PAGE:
The University of Geneva has decided to remove the name of “Carl Vogt”, a 19th-century naturalist accused of holding racist and sexist views, from a university building.
This content was published on September 30, 2022 – 10:58
The name will be erased from the university building located on Carl-Vogt boulevard in the center of the city and replaced with “University of Geneva” (UNIGE), the university confirmed on Thursday. A new name for the building will be chosen following a wide participative consultation.
The move, first revealed by Radio Lac, is due to a “certain number of theories about the hierarchy of races and inferiority of the female sex” that Vogt defended, the university stated.
Carl VogtExternal link (1817-1895) was a German scientist, philosopher and politician who emigrated to Switzerland. I have published a number of works on zoology, geology and physiology. He was active in the creation of the University of Geneva, becoming rector (1874-1875) and later a professor of geology and zoology.
“His quest for answers as to the stages of evolution (from ape to man) led him to conclusions that appear at the beginning of the 21st century as hasty and racist,” writesExternal link the Historical Dictionary of Switzerland.
The university rectorate said the theses defended by Carl Vogt were “obviously incompatible with the values of UNIGE”. The future of a Carl Vogt statue outside the university’s Bastions building will also be reviewed. Discussions will be held with the city authorities.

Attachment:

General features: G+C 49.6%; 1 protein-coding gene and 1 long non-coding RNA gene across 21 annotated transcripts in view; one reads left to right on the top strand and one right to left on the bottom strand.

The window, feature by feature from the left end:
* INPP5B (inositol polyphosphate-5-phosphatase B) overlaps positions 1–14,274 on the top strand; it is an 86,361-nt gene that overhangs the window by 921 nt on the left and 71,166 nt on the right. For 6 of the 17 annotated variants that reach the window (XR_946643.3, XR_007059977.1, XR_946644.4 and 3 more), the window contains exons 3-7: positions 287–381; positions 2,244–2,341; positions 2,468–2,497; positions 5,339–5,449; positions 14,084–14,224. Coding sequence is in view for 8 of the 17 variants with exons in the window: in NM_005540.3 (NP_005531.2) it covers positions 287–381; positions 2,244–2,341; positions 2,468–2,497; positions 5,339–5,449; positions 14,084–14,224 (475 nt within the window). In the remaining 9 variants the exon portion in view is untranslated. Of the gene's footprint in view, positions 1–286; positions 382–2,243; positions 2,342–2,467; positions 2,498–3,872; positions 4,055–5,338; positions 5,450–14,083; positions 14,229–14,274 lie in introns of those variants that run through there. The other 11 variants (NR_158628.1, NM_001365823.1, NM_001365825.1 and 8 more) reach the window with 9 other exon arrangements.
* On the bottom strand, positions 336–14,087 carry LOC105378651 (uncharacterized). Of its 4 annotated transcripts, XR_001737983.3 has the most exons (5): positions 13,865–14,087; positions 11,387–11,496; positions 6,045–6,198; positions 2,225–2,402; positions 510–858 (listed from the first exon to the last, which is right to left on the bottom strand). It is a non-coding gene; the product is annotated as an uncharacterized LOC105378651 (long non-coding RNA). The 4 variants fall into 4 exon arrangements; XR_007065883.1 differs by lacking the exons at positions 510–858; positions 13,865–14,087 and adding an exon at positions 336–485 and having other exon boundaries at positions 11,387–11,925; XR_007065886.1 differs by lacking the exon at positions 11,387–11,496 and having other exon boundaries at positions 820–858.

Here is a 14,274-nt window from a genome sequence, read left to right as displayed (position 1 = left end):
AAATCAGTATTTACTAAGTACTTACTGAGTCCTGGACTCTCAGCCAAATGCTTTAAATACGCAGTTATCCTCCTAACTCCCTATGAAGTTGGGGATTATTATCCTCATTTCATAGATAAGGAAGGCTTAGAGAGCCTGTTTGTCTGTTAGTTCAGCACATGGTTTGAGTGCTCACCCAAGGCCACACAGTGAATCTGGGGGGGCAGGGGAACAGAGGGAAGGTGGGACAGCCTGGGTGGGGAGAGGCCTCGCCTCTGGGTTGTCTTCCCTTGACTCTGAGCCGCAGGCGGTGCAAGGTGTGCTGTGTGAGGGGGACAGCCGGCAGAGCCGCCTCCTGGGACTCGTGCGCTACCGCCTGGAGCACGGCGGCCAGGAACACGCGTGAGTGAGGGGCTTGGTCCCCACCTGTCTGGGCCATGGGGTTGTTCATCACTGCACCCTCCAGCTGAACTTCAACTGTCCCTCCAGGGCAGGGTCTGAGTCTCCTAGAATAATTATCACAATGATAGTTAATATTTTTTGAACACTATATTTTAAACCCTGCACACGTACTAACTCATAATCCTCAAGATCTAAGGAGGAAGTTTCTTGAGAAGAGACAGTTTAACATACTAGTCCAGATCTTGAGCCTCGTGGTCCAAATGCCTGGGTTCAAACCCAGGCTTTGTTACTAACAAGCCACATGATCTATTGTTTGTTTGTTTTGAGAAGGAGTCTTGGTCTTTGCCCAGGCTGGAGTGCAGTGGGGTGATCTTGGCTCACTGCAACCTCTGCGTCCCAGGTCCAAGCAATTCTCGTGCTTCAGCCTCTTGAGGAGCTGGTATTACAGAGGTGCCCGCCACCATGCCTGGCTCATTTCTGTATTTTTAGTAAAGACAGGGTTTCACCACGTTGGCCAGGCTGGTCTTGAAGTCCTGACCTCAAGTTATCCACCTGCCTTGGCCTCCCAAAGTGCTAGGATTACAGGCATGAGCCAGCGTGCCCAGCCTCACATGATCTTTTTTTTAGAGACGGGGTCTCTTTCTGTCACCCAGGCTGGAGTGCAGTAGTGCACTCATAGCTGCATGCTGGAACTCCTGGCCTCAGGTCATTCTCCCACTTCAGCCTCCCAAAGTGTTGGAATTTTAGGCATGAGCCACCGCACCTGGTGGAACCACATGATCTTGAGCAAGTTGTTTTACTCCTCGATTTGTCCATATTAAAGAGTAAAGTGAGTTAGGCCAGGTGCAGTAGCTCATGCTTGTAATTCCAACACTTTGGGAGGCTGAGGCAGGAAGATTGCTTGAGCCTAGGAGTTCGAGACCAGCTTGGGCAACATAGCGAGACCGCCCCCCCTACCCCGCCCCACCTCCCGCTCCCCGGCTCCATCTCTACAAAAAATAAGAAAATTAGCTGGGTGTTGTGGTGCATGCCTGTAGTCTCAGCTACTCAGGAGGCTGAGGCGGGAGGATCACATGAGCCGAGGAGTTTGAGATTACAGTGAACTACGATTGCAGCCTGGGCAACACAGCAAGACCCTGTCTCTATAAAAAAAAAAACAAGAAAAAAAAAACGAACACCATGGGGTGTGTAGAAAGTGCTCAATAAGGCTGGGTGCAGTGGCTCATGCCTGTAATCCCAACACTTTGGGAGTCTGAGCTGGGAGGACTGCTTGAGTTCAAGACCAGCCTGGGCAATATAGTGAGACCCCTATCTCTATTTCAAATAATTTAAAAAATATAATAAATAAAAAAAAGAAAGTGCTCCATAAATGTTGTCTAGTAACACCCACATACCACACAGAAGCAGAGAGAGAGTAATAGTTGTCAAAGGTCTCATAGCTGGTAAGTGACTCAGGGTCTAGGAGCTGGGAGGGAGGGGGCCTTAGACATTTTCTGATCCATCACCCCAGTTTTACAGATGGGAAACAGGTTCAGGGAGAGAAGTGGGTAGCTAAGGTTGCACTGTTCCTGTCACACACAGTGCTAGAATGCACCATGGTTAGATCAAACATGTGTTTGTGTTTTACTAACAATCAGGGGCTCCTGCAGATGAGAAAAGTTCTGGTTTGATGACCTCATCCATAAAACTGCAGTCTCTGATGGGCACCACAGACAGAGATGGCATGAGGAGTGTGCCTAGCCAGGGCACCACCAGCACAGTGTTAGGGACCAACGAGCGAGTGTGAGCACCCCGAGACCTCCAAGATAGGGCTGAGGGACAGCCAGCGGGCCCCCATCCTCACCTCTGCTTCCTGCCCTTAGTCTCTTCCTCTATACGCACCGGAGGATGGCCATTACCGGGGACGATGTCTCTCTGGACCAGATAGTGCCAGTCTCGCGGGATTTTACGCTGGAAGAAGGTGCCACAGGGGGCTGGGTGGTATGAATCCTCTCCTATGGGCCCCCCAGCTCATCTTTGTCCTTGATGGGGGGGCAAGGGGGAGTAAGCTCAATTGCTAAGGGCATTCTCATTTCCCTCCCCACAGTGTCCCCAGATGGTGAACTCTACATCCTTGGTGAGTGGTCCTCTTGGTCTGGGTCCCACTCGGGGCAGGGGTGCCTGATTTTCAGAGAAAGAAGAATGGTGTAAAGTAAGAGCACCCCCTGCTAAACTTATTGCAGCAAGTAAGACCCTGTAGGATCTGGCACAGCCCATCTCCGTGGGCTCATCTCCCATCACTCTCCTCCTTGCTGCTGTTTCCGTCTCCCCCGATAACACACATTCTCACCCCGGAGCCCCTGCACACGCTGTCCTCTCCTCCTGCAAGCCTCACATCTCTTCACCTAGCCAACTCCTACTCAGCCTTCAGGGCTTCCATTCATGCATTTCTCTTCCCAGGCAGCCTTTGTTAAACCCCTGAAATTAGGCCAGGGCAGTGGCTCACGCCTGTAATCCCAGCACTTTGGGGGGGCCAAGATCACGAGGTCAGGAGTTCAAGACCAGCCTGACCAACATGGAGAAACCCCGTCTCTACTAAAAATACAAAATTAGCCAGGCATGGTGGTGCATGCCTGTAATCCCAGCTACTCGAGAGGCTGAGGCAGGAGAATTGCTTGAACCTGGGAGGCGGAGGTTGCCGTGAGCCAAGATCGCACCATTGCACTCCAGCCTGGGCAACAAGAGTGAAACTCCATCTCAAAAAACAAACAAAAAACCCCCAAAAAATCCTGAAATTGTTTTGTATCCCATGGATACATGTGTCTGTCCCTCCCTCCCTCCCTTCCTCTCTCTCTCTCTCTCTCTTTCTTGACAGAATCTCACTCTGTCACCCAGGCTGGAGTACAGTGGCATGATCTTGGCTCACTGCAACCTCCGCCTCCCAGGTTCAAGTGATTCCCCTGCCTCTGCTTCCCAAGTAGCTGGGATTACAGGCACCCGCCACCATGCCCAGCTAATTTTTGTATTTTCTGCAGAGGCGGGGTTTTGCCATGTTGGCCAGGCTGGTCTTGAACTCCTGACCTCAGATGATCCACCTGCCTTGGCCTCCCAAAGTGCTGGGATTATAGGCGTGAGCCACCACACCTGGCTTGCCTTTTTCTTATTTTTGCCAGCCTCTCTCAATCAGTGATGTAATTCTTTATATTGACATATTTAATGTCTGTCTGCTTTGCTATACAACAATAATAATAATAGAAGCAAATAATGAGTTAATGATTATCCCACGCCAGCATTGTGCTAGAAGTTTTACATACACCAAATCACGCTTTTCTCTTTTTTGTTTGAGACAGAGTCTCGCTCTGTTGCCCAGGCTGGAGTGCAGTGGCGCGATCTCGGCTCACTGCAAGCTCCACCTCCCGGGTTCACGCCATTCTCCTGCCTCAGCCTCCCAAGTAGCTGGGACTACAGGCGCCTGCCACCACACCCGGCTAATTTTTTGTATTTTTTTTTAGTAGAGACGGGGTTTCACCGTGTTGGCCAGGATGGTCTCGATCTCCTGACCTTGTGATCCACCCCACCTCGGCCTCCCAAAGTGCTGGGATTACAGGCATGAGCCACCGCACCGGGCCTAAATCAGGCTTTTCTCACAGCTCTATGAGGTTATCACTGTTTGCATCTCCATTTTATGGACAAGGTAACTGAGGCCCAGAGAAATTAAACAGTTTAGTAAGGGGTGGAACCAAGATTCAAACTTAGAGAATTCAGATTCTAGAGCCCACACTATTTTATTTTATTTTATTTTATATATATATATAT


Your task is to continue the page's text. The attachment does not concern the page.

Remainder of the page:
Slave trade, statues and mountain peak
Monuments and statues in public spaces remain a politically charged issue. The Geneva decision follows a study launched by the authorities into contentious local public monuments and statues, and comes in the wake of global anti-racism protests after the death of the US citizen George Floyd in 2020.
Elsewhere in Switzerland, links to the slave trade, statues and even a mountain peak have been under the spotlight. Following political pressure, in the city of Zurich a working group is examining 26 statues, while the historian Georg Kreis is looking at “just under 40 monuments”External link.
In Neuchâtel, the local authorities were forced to react following demands to replace a statue of a well-known 18th-century entrepreneur and benefactor, David de Pury, who is accused of amassing part of his fortune via the exploitation of African slaves.
In compliance with the JTI standards
More: SWI swissinfo.ch certified by the Journalism Trust Initiative